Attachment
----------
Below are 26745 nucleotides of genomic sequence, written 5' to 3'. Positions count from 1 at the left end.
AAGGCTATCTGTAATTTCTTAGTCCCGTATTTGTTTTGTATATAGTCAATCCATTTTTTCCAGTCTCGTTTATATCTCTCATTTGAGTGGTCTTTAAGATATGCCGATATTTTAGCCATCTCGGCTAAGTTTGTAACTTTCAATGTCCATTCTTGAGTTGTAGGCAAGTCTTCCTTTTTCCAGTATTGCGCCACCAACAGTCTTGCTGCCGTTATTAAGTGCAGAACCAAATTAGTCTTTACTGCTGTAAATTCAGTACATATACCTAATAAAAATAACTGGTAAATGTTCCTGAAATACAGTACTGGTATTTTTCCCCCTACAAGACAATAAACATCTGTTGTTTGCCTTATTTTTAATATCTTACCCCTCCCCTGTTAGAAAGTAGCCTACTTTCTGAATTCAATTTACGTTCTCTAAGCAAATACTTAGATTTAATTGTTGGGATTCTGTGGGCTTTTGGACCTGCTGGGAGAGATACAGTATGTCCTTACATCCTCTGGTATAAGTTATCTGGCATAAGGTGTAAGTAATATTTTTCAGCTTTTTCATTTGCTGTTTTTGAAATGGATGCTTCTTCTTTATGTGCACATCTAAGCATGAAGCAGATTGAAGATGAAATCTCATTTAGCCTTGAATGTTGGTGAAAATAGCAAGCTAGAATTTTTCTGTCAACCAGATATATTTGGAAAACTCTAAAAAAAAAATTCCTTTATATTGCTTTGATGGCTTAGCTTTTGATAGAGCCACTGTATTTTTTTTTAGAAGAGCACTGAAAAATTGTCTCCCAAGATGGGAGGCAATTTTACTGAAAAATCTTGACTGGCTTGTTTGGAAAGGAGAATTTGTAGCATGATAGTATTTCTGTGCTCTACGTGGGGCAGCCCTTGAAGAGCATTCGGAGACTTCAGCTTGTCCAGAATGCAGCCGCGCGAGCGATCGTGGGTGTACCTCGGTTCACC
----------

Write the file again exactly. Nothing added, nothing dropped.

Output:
Below are 26745 nucleotides of genomic sequence, written 5' to 3'. Positions count from 1 at the left end.
AAGGCTATCTGTAATTTCTTAGTCCCGTATTTGTTTTGTATATAGTCAATCCATTTTTTCCAGTCTCGTTTATATCTCTCATTTGAGTGGTCTTTAAGATATGCCGATATTTTAGCCATCTCGGCTAAGTTTGTAACTTTCAATGTCCATTCTTGAGTTGTAGGCAAGTCTTCCTTTTTCCAGTATTGCGCCACCAACAGTCTTGCTGCCGTTATTAAGTGCAGAACCAAATTAGTCTTTACTGCTGTAAATTCAGTACATATACCTAATAAAAATAACTGGTAAATGTTCCTGAAATACAGTACTGGTATTTTTCCCCCTACAAGACAATAAACATCTGTTGTTTGCCTTATTTTTAATATCTTACCCCTCCCCTGTTAGAAAGTAGCCTACTTTCTGAATTCAATTTACGTTCTCTAAGCAAATACTTAGATTTAATTGTTGGGATTCTGTGGGCTTTTGGACCTGCTGGGAGAGATACAGTATGTCCTTACATCCTCTGGTATAAGTTATCTGGCATAAGGTGTAAGTAATATTTTTCAGCTTTTTCATTTGCTGTTTTTGAAATGGATGCTTCTTCTTTATGTGCACATCTAAGCATGAAGCAGATTGAAGATGAAATCTCATTTAGCCTTGAATGTTGGTGAAAATAGCAAGCTAGAATTTTTCTGTCAACCAGATATATTTGGAAAACTCTAAAAAAAAAATTCCTTTATATTGCTTTGATGGCTTAGCTTTTGATAGAGCCACTGTATTTTTTTTTAGAAGAGCACTGAAAAATTGTCTCCCAAGATGGGAGGCAATTTTACTGAAAAATCTTGACTGGCTTGTTTGGAAAGGAGAATTTGTAGCATGATAGTATTTCTGTGCTCTACGTGGGGCAGCCCTTGAAGAGCATTCGGAGACTTCAGCTTGTCCAGAATGCAGCCGCGCGAGCGATCGTGGGTGTACCTCGGTTCACC